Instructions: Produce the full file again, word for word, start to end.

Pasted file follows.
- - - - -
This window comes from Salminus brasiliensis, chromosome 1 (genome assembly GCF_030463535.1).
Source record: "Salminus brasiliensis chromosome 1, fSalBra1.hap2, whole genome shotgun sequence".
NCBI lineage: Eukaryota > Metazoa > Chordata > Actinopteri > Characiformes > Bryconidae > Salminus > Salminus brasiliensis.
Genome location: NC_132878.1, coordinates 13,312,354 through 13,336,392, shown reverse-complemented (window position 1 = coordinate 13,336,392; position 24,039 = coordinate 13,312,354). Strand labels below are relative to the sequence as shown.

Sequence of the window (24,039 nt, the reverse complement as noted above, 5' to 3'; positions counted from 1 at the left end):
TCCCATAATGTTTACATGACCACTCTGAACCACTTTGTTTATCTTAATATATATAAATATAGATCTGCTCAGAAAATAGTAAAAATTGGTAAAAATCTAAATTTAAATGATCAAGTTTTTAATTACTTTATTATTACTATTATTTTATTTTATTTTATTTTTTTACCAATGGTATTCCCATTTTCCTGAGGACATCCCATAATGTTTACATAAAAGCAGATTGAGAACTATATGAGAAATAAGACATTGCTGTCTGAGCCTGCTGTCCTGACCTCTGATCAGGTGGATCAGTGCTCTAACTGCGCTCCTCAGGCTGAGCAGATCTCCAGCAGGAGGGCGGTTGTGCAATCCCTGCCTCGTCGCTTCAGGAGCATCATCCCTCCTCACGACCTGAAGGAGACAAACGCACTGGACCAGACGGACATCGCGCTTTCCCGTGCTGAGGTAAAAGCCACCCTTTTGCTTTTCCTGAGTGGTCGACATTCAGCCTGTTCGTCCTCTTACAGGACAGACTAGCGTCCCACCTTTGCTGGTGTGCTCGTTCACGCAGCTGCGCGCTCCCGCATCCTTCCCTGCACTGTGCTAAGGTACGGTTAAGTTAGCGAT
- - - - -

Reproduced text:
This window comes from Salminus brasiliensis, chromosome 1 (genome assembly GCF_030463535.1).
Source record: "Salminus brasiliensis chromosome 1, fSalBra1.hap2, whole genome shotgun sequence".
NCBI lineage: Eukaryota > Metazoa > Chordata > Actinopteri > Characiformes > Bryconidae > Salminus > Salminus brasiliensis.
Genome location: NC_132878.1, coordinates 13,312,354 through 13,336,392, shown reverse-complemented (window position 1 = coordinate 13,336,392; position 24,039 = coordinate 13,312,354). Strand labels below are relative to the sequence as shown.

Sequence of the window (24,039 nt, the reverse complement as noted above, 5' to 3'; positions counted from 1 at the left end):
TCCCATAATGTTTACATGACCACTCTGAACCACTTTGTTTATCTTAATATATATAAATATAGATCTGCTCAGAAAATAGTAAAAATTGGTAAAAATCTAAATTTAAATGATCAAGTTTTTAATTACTTTATTATTACTATTATTTTATTTTATTTTATTTTTTTACCAATGGTATTCCCATTTTCCTGAGGACATCCCATAATGTTTACATAAAAGCAGATTGAGAACTATATGAGAAATAAGACATTGCTGTCTGAGCCTGCTGTCCTGACCTCTGATCAGGTGGATCAGTGCTCTAACTGCGCTCCTCAGGCTGAGCAGATCTCCAGCAGGAGGGCGGTTGTGCAATCCCTGCCTCGTCGCTTCAGGAGCATCATCCCTCCTCACGACCTGAAGGAGACAAACGCACTGGACCAGACGGACATCGCGCTTTCCCGTGCTGAGGTAAAAGCCACCCTTTTGCTTTTCCTGAGTGGTCGACATTCAGCCTGTTCGTCCTCTTACAGGACAGACTAGCGTCCCACCTTTGCTGGTGTGCTCGTTCACGCAGCTGCGCGCTCCCGCATCCTTCCCTGCACTGTGCTAAGGTACGGTTAAGTTAGCGAT